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Resilience - are you a survivor?

By Danny Harrington

Questions of resilience – what it is, where it comes from, why some have more than others, and whether there is less of it around – seem to be increasingly prevalent. While we need to be careful that we don’t make the age-old mistake of assuming “our generation had it tougher and this one has it easy”, or of failing to recognise that perhaps a constant characteristic is manifest differently in response to changing times, we might also take note of the old adage “no smoke without fire”.An article, while anecdotal, in respected journal Psychology Today illustrates the issue specific to education.

I have my own tale to add here – again admittedly a study of one. On a school camp a couple of years ago in China, a colleague observed a boy of 11 recklessly riding a bicycle until he inevitably fell off. The fall was not serious but the reaction was hysterical. It turned out the boy had only ever “ridden” bikes in computer games and had never associated falling off with pain.

It is stories like this that have led to increasing numbers of studies and queries around the issue of resilience and how we can develop it. The University of Mainz has set up an entire department although study of resilience has a history of at least 30 years. At the end of the day, we can generally agree that resilience is a good thing. A trait that speaks to the heart of our purpose. Even an atheist would agree that survival is a core purpose for humanity.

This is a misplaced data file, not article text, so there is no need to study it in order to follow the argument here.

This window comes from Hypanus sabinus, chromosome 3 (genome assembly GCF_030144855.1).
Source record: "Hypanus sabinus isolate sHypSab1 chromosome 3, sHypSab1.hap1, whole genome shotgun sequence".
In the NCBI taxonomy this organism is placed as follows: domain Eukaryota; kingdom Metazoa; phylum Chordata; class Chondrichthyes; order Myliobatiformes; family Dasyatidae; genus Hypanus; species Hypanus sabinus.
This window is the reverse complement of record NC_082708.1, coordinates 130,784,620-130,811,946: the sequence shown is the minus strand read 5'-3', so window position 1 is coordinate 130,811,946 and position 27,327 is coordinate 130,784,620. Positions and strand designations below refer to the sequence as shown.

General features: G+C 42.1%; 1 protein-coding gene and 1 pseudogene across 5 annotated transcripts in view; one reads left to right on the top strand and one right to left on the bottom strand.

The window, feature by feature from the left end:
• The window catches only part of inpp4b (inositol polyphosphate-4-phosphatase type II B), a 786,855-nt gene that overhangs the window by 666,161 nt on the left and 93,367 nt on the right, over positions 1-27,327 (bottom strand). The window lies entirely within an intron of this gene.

The current consensus says that resilience is born out of a combination of three key factors: psychological fortitude, societal welfare provision, and social networks. An excellent Guardian article addresses the key points quite eloquently I think. While we have little control over what the society we live in can do for us [or stop doing to us], we still have a certain amount of choice. The current refugee crisis shows us what happens when society breaks down. An interesting question would be who has more resilience? The refugee who decides to escape, or the remainer who decides to bear it out? Questions like this show us how complex resilience is. There may be no clear cut answers.

We can probably claim to have greater control over our social network and psychological fortitude, but again not 100% and the level varies from person to person. There are probably feedback loops here – greater fortitude may help people build and maintain better social networks and thus strengthen their fortitude, and vice versa. But can we develop these traits? Are they trainable? To a certain extent I believe so, and one of the areas we can see this is in the way that people who are trained to deal with highly stressful jobs, such as paramedics, are resilient. Here, the gradual exposure to increasingly stressful situations within the framework of having been assured you have the tools to deal with the risk and stress, can hep the individual to cope through what may be years of exposure to trauma. Yes, not everyone copes. Not everyone follows their training properly. Sometimes people slip through who should not be there. Mistakes happen. But generally you find paramedics to be a very resilient bunch.

I believe resilience is something that can be developed and should be from an early age and like all skills should be developed consistently to ensure it is not “lost”. An excellent place to do this is in the outdoors in managed experiential learning programmes which include thoughtful planning, supervised execution and interactive reflection. Resilience, like many other life skills, belongs on the curriculum.

In 2017, ITS Education Asia is launching the Certificate in Experiential Learning with Tai Poutini Polytechnic. With 2 months online and 6 month residential, it embraces experiences relevant to learning, including resilience, in the 21stcentury.

Dulwich College Singapore

Genius is one percent inspiration and ninety-nine percent perspiration.

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